Mike laughed and leaned back in his desk chair. Right behind his brother, Sean could see the view of the garden behind the old Victorian in Long Beach, California, that served as Celtic Knot’s offices. “Don’t hold back, tell me how you really feel.”

“Funny.” Easy for his older brother to be amused, Sean told himself. He wasn’t in the middle of a forest with a woman who both attracted and infuriated him. Thinking of Kate, Sean glanced over his shoulder, just to make sure she hadn’t sneaked up on him. When he was satisfied, he shifted his gaze back to the phone. Easier to not think of Kate when he was talking about something else entirely.

“It hasn’t stopped snowing since I got here,” he said. “There’s like three feet of snow piling up out there and it’s still coming down. I don’t think it’ll ever stop.”

“Sounds cold.” Mike gave a dramatic shudder.

“Ha!” Sean snorted. “Beyond cold. Beyond freezing. I’m wearing two sweaters under my jacket—inside.”

Chuckling, Mike asked, “What’s it like when you’re not complaining about how cold you are? Have you managed, in all your misery, to check out the land and the hotel?”

Trust Mike to stay on topic. Sean sighed, then grudgingly admitted, “Yeah, I looked it all over. It’s pretty. Lots of trees. Lots of open land. And who knew the sky was so big when you get out of the city?”

“Yeah,” Mike said, “I discovered that for myself when Jenny and I were in Laughlin...”

Narrowing his gaze on his brother’s image, Sean wondered what the hell had happened exactly between Mike and Jenny Marshall, one of the company’s top artists. Mike hadn’t talked about it and before Sean had had a decent chance to really interrogate him over it, he’d had to leave for Wyoming.

“Something tells me there’s more to that story,” Sean mused, promising himself that as soon as he got home again, he’d take Mike out for a few beers and pry the truth out of him.

“If there is,” Mike told him, “you’re not hearing it.”

Not long-distance, anyway. But Sean had never been one to give up easily. And there was definitely something going on between his brother and Jenny. Still, that was for then, and right now Sean was more interested in getting out of Wyoming before he turned into a Popsicle.

“What’s the hotel itself like, Sean?”

“Big. Cold. Empty.” Sean blew out a frustrated breath and pushed one hand through his hair. He gave another quick look around and gave Mike a better answer. “The previous owner left some furniture downstairs, but the bedrooms are a refit from the ground up. No beds, no chairs, tables, nada.”

He shot a glance at the battered leather sofa and two matching chairs that were drawn up in front of a massive fireplace in the great room. Sean didn’t think much of the furniture, but since he and Kate were going to be stuck here for a while, he was grateful there was more than the floor to sit on.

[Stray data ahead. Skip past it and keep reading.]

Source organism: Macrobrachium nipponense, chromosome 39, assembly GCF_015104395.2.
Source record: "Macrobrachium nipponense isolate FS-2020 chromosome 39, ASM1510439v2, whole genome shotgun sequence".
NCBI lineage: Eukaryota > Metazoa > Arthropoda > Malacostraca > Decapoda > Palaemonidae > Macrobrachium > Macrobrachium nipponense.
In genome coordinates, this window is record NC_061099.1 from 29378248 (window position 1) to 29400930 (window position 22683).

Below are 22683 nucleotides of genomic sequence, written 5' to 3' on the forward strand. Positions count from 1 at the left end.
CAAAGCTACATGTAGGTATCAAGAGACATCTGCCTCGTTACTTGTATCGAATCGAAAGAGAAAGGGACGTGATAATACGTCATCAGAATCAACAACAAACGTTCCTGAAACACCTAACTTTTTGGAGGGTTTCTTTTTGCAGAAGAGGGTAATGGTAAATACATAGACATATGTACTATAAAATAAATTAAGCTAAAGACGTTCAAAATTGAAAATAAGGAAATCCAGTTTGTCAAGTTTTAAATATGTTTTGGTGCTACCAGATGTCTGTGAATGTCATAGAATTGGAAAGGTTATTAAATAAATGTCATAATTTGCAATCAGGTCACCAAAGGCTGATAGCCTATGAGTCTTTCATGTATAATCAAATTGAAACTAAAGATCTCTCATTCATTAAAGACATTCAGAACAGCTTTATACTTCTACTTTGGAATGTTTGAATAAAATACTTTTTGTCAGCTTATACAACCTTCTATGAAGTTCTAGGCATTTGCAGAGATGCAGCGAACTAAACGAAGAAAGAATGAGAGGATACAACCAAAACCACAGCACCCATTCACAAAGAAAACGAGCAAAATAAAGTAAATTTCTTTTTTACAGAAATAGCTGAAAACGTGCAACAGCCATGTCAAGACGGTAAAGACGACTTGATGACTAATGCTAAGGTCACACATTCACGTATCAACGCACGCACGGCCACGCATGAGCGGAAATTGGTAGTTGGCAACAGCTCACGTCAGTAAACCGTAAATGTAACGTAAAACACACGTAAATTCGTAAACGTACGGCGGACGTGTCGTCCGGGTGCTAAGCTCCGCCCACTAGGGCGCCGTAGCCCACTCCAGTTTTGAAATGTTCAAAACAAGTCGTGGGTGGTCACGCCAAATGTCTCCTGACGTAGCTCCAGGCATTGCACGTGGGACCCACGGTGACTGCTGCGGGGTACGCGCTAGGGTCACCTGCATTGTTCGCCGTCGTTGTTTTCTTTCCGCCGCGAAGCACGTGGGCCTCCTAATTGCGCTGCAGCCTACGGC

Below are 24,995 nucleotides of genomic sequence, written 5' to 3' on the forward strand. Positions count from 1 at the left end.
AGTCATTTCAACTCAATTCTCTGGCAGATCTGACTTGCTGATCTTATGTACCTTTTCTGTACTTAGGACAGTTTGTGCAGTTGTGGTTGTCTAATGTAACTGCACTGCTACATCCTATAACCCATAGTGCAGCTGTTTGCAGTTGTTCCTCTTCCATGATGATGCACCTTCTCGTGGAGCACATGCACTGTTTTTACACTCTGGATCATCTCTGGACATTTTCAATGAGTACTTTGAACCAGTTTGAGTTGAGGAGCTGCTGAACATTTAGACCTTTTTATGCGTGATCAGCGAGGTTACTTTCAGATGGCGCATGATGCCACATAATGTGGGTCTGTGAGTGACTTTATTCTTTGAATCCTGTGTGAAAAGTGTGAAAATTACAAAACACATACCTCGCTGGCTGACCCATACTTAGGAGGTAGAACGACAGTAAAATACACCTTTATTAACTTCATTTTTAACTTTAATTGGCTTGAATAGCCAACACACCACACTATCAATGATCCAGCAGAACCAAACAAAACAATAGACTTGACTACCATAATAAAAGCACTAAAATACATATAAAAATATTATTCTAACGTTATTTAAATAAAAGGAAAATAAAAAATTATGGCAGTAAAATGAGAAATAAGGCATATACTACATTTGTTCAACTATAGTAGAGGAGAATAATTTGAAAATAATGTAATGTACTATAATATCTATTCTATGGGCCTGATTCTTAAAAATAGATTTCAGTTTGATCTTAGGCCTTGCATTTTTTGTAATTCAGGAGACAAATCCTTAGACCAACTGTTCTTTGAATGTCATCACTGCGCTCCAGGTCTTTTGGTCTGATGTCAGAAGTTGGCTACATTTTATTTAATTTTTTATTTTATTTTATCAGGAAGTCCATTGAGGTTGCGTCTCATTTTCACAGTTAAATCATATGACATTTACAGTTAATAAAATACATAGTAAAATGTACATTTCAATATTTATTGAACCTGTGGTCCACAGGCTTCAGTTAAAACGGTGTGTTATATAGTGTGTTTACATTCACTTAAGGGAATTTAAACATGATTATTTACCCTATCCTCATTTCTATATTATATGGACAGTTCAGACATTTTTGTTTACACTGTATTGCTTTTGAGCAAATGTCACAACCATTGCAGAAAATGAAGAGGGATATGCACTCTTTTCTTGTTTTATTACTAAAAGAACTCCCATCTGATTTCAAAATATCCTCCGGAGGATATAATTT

“It’s no big deal,” Mike told him. “We would have redone the bedrooms the way we wanted anyway.”

“True. And the bones of the place are good.” Sean nodded to himself. “A lot of work to do to turn it into a ‘Forest Run’ fantasy, though.”

“And is Kate Wells up to the task?”

“To hear her tell it,” Sean muttered. He’d never met a woman so supremely confident in her own abilities. Just as he’d never come up against anyone so willing to argue with him. He was more accustomed to people who worked for him actually working for him. But this woman seemed to think she was in charge, and that was something he’d have to take care of real damn soon.

“Anyway,” he said, once again forcefully pushing Kate out of his mind, “there’s a hundred and fifty guest rooms, and they all need work.”

Mike frowned. “If we go with your idea to hold our own ‘game con’ on the property, we’ll need more rooms. Are there other hotels close by?”

“No. We’re ten miles from the closest. It’s a small town with two B and Bs and one motel right off the highway.”

Mike’s tight scowl deepened. “Sean, we can’t go with a big conference if there’s nowhere for people to stay.” He took a breath and added, “And don’t say people can pitch tents.”

Sean laughed. “Just because I like camping doesn’t mean I want strangers staying all over the property. Anyway, there’s a bigger city about twenty-five miles from here, with more hotels.” And that was where he was staying. A nice, comfortable, upscale hotel that he would have given anything to be in at that moment. He wanted a shower hot enough to melt the ice chips in his bloodstream. That wasn’t going to happen anytime soon, though. “Kate—the contractor had another idea on that problem, too.”

“What’s she thinking?” Mike picked up his coffee and took a long drink.